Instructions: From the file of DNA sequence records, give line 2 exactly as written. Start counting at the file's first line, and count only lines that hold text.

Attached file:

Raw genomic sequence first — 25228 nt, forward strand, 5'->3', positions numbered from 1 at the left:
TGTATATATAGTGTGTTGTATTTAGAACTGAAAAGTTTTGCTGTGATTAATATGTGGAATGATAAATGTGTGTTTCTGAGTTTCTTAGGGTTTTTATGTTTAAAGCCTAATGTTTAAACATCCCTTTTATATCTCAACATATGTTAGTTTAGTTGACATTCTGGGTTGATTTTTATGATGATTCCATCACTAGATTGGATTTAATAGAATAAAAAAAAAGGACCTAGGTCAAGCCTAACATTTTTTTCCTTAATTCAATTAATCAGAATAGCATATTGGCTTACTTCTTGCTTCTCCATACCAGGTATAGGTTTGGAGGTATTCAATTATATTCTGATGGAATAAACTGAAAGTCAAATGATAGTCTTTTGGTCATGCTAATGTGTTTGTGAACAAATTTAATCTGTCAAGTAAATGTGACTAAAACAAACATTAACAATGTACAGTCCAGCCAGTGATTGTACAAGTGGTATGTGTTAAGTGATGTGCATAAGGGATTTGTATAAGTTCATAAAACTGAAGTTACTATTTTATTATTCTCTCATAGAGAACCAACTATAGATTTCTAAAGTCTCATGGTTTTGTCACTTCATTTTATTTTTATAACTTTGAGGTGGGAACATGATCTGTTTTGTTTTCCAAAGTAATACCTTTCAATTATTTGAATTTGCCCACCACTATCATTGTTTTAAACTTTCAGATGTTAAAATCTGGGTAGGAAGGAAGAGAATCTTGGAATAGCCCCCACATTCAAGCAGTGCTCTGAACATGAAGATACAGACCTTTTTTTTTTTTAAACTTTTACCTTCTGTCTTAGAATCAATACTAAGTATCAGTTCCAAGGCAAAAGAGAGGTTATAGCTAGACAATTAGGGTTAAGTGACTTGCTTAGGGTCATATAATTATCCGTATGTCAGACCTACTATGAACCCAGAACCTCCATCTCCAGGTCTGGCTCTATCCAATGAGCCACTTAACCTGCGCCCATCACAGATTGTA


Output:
TGTATATATAGTGTGTTGTATTTAGAACTGAAAAGTTTTGCTGTGATTAATATGTGGAATGATAAATGTGTGTTTCTGAGTTTCTTAGGGTTTTTATGTTTAAAGCCTAATGTTTAAACATCCCTTTTATATCTCAACATATGTTAGTTTAGTTGACATTCTGGGTTGATTTTTATGATGATTCCATCACTAGATTGGATTTAATAGAATAAAAAAAAAGGACCTAGGTCAAGCCTAACATTTTTTTCCTTAATTCAATTAATCAGAATAGCATATTGGCTTACTTCTTGCTTCTCCATACCAGGTATAGGTTTGGAGGTATTCAATTATATTCTGATGGAATAAACTGAAAGTCAAATGATAGTCTTTTGGTCATGCTAATGTGTTTGTGAACAAATTTAATCTGTCAAGTAAATGTGACTAAAACAAACATTAACAATGTACAGTCCAGCCAGTGATTGTACAAGTGGTATGTGTTAAGTGATGTGCATAAGGGATTTGTATAAGTTCATAAAACTGAAGTTACTATTTTATTATTCTCTCATAGAGAACCAACTATAGATTTCTAAAGTCTCATGGTTTTGTCACTTCATTTTATTTTTATAACTTTGAGGTGGGAACATGATCTGTTTTGTTTTCCAAAGTAATACCTTTCAATTATTTGAATTTGCCCACCACTATCATTGTTTTAAACTTTCAGATGTTAAAATCTGGGTAGGAAGGAAGAGAATCTTGGAATAGCCCCCACATTCAAGCAGTGCTCTGAACATGAAGATACAGACCTTTTTTTTTTTTAAACTTTTACCTTCTGTCTTAGAATCAATACTAAGTATCAGTTCCAAGGCAAAAGAGAGGTTATAGCTAGACAATTAGGGTTAAGTGACTTGCTTAGGGTCATATAATTATCCGTATGTCAGACCTACTATGAACCCAGAACCTCCATCTCCAGGTCTGGCTCTATCCAATGAGCCACTTAACCTGCGCCCATCACAGATTGTA